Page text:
Vanadium compounds have been shown to have insulin-like properties in rats and non-insulin-dependent diabetic humans. The purpose of the present study was to examine whether the effects of acute and short-term administration of vanadyl sulfate (VA) on insulin sensitivity also exist in healthy active individuals. Five male and two female participants (age: 24.9 +/- 1.5 years; height: 176.1 +/- 2.9 cm; body mass: 70.1 +/- 2.9 kg) underwent 3 oral glucose tolerance tests (OGTT). The first OGTT was performed to obtain a baseline index of insulin sensitivity (ISI). On the night preceding the second OGTT, participants ingested 100 mg of VS, and the acute effects of VS on ISI were examined. For the next 6 days, participants were instructed to ingest 50 mg of VS twice daily, and a final OGTT was performed on day 7 to determine the short-term effects of VS on ISI. No differences were found in fasting plasma glucose and insulin concentrations after VS administration. Furthermore, ISI after 1 day and 7 days of VS administration was not different compared with baseline ISI (4.8 +/- 0.1 vs. 4.7 +/- 0.1 vs. 4.7 +/- 0.1, respectively). These results demonstrate that there are no acute and short-term effects of VS administration on insulin sensitivity in healthy humans.

No change in plasma glucose in control group:

Halberstam M, Cohen N, Shlimovich P, Rossetti L, Shamoon H. Oral vanadyl sulfate improves insulin sensitivity in NIDDM but not in obese nondiabetic subjects. Diabetes 1996 May;45(5):659-66

We compared the effects of oral vanadyl sulfate (100 mg/day) in moderately obese NIDDM and nondiabetic subjects. Three-hour euglycemic-hyperinsulinemic (insulin infusion 30 mU / m / min) clamps were performed after 2 weeks of placebo and 3 weeks of vanadyl sulfate treatment in six nondiabetic control subjects (age 37 +/- 3 years; BMI 29.5 +/- 2.4 kg/m2 ) and seven NIDDM subjects (age 53 +/- 2 years; BMI 28.7 +/-1.8 kg/m2). Glucose turnover ([3-3 H]glucose), glycolysis from plasma glucose, glycogen synthesis, and whole-body carbohydrate and lipid oxidation were evaluated. Decreases in fasting plasma glucose (by approximately 1.7 mmol/l) and HbAlc (both P < 0.05) were observed in NIDDM subjects during treatment; plasma glucose was unchanged in control subjects. In the latter, the glucose infusion rate (GIR) required to maintain euglycemia (40.1 +/- 5.7 and 38.1 +/- 4.8 micromol / kg fat-free mass FFM / min) and glucose disposal (Rd) (41.7 +/- 5.7 and 38.9 +/-4.7 micromol / kg FFM / min were similar during placebo and vanadyl sulfate administration, respectively. Hepatic glucose output (HGO) was completely suppressed in both studies. In contrast, in NIDDM subjects, vanadyl sulfate increased GIR approximately 82% (17.3 +/- 4.7 to 30.9 +/- 2.7 micromol / kg FFM / min, P < 0.05); this improvement in insulin sensitivity was due to both augmented stimulation of Rd (26.0 +/-4.0 vs. 33.6 +/- 2.22 micromol / kg FFM / min, P < 0.05) and enhanced suppression of HGO (7.7 +/- 3.1 vs. 1.3 +/- 0.9 micromol / kg FFM / min, P < 0.05). Increased insulin-stimulated glycogen synthesis accounted for >80% of the increased Rd with vanadyl sulfate (P < 0.005), but plasma glucose flux via glycolysis was unchanged. In NIDDM subjects, vanadyl sulfate was also associated with greater suppression of plasma free fatty acids (FFAs) (P < 0.01) and lipid oxidation (P < 0.05) during clamps. The reduction in HGO and increase in Rd were both highly correlated with the decline in plasma FFA concentrations during the clamp period (P < 0.001). In conclusion, small oral doses of vanadyl sulfate do not alter insulin sensitivity in nondiabetic subjects, but it does improve both hepatic and skeletal muscle insulin sensitivity in NIDDM subjects in part by enhancing insulin’s inhibitory effect on lipolysis. These data suggest that vanadyl sulfate may improve a defect in insulin signaling specific to NIDDM.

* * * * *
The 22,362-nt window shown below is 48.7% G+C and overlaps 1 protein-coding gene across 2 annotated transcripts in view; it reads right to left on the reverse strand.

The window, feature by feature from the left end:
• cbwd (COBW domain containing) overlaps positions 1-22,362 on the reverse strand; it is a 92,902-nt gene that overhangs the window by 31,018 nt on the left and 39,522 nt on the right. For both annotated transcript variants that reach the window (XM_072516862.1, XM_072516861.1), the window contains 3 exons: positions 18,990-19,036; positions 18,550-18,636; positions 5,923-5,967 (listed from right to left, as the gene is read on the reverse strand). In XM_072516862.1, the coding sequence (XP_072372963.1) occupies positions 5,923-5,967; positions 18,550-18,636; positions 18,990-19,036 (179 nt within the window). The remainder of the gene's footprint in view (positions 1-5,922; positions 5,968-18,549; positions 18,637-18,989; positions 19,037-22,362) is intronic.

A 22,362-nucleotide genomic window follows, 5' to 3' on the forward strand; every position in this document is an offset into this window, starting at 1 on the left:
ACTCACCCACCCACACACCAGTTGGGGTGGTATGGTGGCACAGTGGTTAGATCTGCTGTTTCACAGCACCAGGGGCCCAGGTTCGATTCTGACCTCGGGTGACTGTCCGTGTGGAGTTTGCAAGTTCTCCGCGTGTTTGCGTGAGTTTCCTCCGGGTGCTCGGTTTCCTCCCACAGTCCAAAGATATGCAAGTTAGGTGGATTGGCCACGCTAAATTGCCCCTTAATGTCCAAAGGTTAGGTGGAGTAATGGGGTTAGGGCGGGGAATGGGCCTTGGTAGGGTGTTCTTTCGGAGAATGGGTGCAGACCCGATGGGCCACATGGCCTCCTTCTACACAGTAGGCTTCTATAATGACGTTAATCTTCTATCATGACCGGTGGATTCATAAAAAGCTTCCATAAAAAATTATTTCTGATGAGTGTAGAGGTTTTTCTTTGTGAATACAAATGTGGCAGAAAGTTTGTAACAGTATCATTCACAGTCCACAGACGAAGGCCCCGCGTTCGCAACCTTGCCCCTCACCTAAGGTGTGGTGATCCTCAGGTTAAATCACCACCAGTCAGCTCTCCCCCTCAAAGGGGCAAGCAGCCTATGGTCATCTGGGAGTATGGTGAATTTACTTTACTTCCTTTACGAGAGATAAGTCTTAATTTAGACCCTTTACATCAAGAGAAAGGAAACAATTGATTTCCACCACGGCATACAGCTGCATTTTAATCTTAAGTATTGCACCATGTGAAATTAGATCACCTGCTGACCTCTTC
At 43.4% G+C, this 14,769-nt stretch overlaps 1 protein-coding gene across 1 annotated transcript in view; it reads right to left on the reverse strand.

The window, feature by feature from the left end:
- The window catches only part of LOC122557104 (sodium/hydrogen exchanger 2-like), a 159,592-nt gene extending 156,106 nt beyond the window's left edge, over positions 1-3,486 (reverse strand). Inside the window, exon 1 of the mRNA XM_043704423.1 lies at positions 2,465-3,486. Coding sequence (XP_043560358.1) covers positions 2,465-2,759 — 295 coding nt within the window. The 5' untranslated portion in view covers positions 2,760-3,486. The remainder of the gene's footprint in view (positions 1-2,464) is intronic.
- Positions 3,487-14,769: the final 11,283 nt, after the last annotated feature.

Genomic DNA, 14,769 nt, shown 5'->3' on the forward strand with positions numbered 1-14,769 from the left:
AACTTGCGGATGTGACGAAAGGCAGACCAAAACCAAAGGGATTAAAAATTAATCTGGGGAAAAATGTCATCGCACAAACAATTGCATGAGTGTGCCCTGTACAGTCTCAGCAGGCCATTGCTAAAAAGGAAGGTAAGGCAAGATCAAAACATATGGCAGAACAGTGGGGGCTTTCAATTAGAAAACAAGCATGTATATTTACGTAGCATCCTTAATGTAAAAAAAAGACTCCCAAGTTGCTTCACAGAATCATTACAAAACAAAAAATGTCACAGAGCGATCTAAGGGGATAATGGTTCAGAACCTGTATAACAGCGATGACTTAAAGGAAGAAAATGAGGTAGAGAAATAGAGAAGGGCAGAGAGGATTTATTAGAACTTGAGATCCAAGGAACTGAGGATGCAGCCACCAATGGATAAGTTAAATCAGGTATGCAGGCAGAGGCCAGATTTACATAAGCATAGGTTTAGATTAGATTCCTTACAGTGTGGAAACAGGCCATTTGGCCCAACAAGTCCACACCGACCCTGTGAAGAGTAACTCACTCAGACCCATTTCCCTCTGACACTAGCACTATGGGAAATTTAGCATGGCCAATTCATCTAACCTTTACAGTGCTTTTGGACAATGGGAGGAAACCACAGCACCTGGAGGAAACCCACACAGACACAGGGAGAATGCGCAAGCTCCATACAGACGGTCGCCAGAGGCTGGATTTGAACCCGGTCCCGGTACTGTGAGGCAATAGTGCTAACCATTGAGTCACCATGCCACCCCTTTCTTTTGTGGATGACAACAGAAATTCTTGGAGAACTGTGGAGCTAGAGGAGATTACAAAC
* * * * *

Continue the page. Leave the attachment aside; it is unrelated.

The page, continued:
Thanks to all those who replied.